Still, much remains to be done, as noted by the monitors themselves, and also by academic data recently generated by the state Education Department.

William Johnson was appointed Hempstead's monitor in June 2020.

William Johnson was appointed Hempstead's monitor in June 2020. Credit: Yeong-Ung Yang

Graduation rates in Hempstead and Wyandanch, while improved in some regards, continue to lag more than 20 percentage points behind Long Island's average, according to results released by the state last month. The gap is more than 40 percentage points in terms of advanced diplomas signifying completion of upper-level courses such as geometry and chemistry.

Tracking achievement in elementary and middle grades has been more difficult, due to large numbers of students who missed state testing during COVID-19 outbreaks. Still, there are troubling signs. Among Hempstead students in grades 3-8 tested in English last spring, 762, or 41%, scored at the lowest level, meaning they were nonproficient in that subject. That number was larger than the 575 students, or 31%, who tested proficient.

Another big issue revolves around district leadership. Both monitors, in their separate reports, suggested ultimate success or failure in Hempstead and Wyandanch depended on whether school boards there could rise above the political infighting over patronage hiring that often has disrupted the districts' operations in the past.

Chase reported that Wyandanch board trustees, though they had taken training in their proper roles and responsibilities, sometimes overstepped those bounds.

"It is clear that school board members continue to interject themselves deeply into administrative matters, particularly those having to do with personnel and hiring," Chase wrote. "In some cases, such activity has made it difficult for the school district to operate in an effective and efficient manner, with the hiring of key staff being delayed."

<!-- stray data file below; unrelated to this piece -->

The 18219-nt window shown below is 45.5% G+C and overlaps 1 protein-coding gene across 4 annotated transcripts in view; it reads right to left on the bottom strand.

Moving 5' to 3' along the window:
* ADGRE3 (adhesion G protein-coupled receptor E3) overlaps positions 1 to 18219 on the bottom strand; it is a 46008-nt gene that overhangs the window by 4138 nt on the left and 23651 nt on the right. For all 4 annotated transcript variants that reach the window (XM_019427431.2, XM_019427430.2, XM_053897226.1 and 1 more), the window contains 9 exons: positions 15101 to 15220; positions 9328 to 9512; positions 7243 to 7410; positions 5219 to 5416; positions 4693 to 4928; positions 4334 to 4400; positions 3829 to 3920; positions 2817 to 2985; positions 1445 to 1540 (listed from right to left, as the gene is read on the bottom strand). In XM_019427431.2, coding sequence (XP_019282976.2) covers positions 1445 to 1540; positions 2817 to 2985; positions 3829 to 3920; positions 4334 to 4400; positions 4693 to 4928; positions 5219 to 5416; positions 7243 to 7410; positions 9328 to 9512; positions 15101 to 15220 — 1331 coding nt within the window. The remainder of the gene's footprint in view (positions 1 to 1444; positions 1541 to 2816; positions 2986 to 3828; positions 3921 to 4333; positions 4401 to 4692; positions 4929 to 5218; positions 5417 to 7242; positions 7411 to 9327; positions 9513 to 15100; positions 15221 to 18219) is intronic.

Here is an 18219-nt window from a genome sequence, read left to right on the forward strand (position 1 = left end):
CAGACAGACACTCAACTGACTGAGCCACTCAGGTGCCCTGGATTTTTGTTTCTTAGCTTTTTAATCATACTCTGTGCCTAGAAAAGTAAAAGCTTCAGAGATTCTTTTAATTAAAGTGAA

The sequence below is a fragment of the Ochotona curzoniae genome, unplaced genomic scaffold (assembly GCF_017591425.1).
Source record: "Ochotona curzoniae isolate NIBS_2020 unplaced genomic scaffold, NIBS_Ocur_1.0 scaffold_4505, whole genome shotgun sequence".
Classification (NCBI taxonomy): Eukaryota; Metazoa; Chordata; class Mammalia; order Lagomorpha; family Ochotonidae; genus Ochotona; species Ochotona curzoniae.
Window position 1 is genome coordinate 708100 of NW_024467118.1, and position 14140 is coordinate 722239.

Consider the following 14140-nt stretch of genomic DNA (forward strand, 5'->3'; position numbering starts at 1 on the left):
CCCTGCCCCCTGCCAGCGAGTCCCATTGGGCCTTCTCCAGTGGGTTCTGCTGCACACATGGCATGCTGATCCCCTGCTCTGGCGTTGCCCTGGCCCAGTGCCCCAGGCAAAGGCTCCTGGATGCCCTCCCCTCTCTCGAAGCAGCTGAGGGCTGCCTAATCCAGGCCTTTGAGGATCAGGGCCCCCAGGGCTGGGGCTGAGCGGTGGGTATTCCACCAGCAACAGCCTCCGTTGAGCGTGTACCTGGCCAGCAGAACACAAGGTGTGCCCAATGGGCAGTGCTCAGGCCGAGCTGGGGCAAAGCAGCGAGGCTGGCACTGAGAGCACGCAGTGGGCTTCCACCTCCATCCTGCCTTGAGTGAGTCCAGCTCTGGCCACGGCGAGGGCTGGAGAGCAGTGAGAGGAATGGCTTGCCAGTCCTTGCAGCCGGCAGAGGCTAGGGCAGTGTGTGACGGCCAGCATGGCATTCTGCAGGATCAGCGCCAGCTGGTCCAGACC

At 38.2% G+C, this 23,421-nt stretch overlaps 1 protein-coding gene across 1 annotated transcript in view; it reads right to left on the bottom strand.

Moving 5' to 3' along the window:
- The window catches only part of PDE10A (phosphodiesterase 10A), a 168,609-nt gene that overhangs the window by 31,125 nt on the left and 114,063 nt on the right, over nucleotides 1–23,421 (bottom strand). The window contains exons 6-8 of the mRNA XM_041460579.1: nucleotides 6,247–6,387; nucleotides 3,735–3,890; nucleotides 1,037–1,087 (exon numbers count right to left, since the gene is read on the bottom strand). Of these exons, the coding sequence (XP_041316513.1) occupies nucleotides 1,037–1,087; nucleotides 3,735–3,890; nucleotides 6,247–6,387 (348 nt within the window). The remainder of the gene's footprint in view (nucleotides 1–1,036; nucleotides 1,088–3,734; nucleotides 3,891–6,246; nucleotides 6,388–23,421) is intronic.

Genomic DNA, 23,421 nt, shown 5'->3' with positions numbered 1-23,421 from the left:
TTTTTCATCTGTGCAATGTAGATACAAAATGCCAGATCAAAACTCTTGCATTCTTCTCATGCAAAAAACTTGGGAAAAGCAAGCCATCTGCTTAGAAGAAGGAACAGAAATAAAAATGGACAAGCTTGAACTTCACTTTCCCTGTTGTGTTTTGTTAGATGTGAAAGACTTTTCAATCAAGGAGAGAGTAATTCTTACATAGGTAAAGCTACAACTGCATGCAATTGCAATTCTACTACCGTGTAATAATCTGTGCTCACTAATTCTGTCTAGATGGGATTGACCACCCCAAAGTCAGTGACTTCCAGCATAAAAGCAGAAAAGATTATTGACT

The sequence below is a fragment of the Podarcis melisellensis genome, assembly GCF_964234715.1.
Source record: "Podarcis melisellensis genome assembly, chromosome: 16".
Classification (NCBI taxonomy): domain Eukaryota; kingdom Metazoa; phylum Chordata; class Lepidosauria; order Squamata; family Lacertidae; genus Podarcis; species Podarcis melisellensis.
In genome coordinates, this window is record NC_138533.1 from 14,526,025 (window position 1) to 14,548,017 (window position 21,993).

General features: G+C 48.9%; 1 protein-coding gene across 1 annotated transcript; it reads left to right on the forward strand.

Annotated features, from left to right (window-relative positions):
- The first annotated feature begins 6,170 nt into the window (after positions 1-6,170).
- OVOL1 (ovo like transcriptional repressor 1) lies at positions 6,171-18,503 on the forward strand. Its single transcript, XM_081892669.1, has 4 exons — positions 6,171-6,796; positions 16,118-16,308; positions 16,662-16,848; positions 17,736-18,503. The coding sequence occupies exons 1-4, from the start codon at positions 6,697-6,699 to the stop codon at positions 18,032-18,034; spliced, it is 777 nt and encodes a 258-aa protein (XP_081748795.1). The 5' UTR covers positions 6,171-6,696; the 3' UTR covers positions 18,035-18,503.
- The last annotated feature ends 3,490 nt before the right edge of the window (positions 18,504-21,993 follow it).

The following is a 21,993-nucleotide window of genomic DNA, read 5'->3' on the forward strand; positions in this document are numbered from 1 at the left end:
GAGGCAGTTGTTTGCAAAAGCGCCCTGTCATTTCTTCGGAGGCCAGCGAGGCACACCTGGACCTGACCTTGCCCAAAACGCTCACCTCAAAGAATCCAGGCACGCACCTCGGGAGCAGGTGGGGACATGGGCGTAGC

Johnson reported that he had seen some recent progress in Hempstead trustees' cooperation, but added that the outcome remained uncertain.

"I believe that, although at times rough around the edges, this board is making a concerted effort to work with one another," Johnson wrote.

He went on to note that Hempstead recently set up new hiring procedures, but that "it remains to be seen" if the change will reduce delays in board approvals of job candidates recommended by the superintendent.

Board members, in phone interviews, generally endorsed the state's use of monitors, though some criticized certain aspects of the system. One Wyandanch trustee, Jarod Morris, praised Chase's work in straightening out district finances, but disputed the monitor's conclusion that trustees unnecessarily interfered with hiring decisions.

"Just hiring because you're told to do so is not a good approach," Morris said. "You have a responsibility to ask questions pertaining to job candidates in executive session."

LaMont Johnson, a longtime Hempstead trustee and former board president, described William Johnson, no relation, as an administrator with "a wealth of knowledge that he's used to help us improve our academic approach."